Recent research found a connection between commonly given blood pressure medication and an elevated chance of sudden cardiac death. The European Sudden Cardiac Arrest network performed the research, which encouraged doctors and patients to use the drug with increased caution.
Sudden cardiac arrest is a situation in which the heart stops pumping suddenly, resulting in a lack of blood supply. This condition is responsible for roughly half of all cardiac deaths in Europe and one in every five natural deaths.
Abnormal or absent breathing and lack of awareness are symptoms of sudden cardiac arrest. It can rapidly lead to mortality if left untreated. Researchers investigated whether two widely used drugs, nifedipine and amlodipine, used for treating high blood pressure, and chest pain, were linked to sudden cardiac arrest.
They analyzed data from the Amsterdam Resuscitation Studies register in the Netherlands, which included 2,503 cases and 10,543 healthy people.
They found that high dosages of nifedipine (60 mg/day) were linked with an increased chance of sudden cardiac death. Amlodipine, on the other hand, was not linked to sudden cardiac death.
The analysis of 8,101 cases and 40,505 subjects in the Danish Cardiac Arrest Registry supported the researchers’ results. The results are unexpected, considering that both medications have been used safely in a large number of patients for many years.
Previous studies had not discovered this connection, which could be attributed to the difficulties in researching sudden cardiac arrest due to its rapid growth. The study team has called for additional studies to confirm their results before doctors or patients take action.
The research highlights the importance of exercising greater caution when administering high-dose nifedipine to individuals with high blood pressure. The study’s results have significant consequences for both doctors and patients.
While high blood pressure is a prevalent problem and nifedipine is a commonly used medication to treat it, it is critical to be informed of the possible risks involved with this medication. While taking nifedipine, patients with high blood pressure should be vigilant and carefully observe their symptoms.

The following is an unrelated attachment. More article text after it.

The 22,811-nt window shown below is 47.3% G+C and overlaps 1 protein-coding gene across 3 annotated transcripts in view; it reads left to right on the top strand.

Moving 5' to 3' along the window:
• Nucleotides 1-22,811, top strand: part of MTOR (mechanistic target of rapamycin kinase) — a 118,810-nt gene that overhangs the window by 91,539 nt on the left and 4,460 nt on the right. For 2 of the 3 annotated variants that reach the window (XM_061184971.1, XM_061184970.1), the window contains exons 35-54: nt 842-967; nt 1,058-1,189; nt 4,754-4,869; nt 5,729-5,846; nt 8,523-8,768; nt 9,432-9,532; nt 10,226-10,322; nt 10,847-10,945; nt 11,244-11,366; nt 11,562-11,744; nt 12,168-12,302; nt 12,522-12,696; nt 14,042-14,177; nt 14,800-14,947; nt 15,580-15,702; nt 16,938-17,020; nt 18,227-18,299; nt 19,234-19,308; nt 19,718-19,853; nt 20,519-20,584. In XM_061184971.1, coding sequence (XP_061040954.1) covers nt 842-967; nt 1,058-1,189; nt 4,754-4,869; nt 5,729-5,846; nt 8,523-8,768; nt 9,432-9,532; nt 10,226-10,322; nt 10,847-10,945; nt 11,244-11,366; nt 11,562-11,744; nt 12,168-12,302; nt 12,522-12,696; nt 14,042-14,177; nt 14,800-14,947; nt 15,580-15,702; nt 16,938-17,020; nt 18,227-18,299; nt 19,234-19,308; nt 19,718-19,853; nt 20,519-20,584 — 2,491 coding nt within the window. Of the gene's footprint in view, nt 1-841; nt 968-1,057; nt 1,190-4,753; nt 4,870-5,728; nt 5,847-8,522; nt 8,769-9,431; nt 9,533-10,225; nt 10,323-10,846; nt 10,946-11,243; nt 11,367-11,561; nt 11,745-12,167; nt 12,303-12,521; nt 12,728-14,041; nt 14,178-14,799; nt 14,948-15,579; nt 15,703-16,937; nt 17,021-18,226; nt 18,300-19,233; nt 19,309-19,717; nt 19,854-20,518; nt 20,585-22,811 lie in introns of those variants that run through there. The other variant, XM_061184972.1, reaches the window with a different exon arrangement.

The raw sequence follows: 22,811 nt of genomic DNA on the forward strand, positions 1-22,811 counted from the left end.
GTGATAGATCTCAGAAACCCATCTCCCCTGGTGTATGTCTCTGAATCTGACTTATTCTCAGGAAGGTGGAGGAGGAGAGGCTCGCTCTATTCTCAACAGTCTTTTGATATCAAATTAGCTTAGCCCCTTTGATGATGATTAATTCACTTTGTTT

They should also consult a doctor if they have chest discomfort, loss of breath, or nausea, as these are symptoms of abrupt cardiac arrest.
Doctors should also be more cautious when giving high-dose nifedipine to patients, especially those with underlying heart problems. The report highlights the importance of continuing research into the causes and treatments of SCA.
More study is required to prove the connection between nifedipine and sudden cardiac arrest, as well as to determine whether other widely used drugs for high blood pressure and chest pain are also associated with this disease.
Finally, the results of this research highlight the importance of exercising caution when prescribing medications to patients. While medications like nifedipine can help with high blood pressure and chest discomfort, they should be used with care to prevent possible risks and problems.
While SCA cannot always be avoided, there are precautions that can be done to lower the risk of SCA. Some prevention strategies include:
Healthy lifestyle: A healthy lifestyle that includes eating a balanced diet, exercising frequently, and avoiding smoking and excessive alcohol intake can lower the chance of SCA.
Regular medical check-ups: Regular medical check-ups are critical for detecting and treating heart illnesses that can contribute to SCA.
Medications: Taking medications as directed by a doctor can aid in the management and control of underlying cardiac problems that raise the chance of SCA.
Implantable Cardioverter Defibrillator (ICD): An ICD is a small device that is inserted in the chest region under the epidermis. It continuously watches the heart’s rhythm and, if an abnormal rhythm is detected, manages an electric shock to restore the heart’s normal rhythm.
CPR training: Knowing how to conduct cardiac resuscitation (CPR) can help save someone suffering from SCA.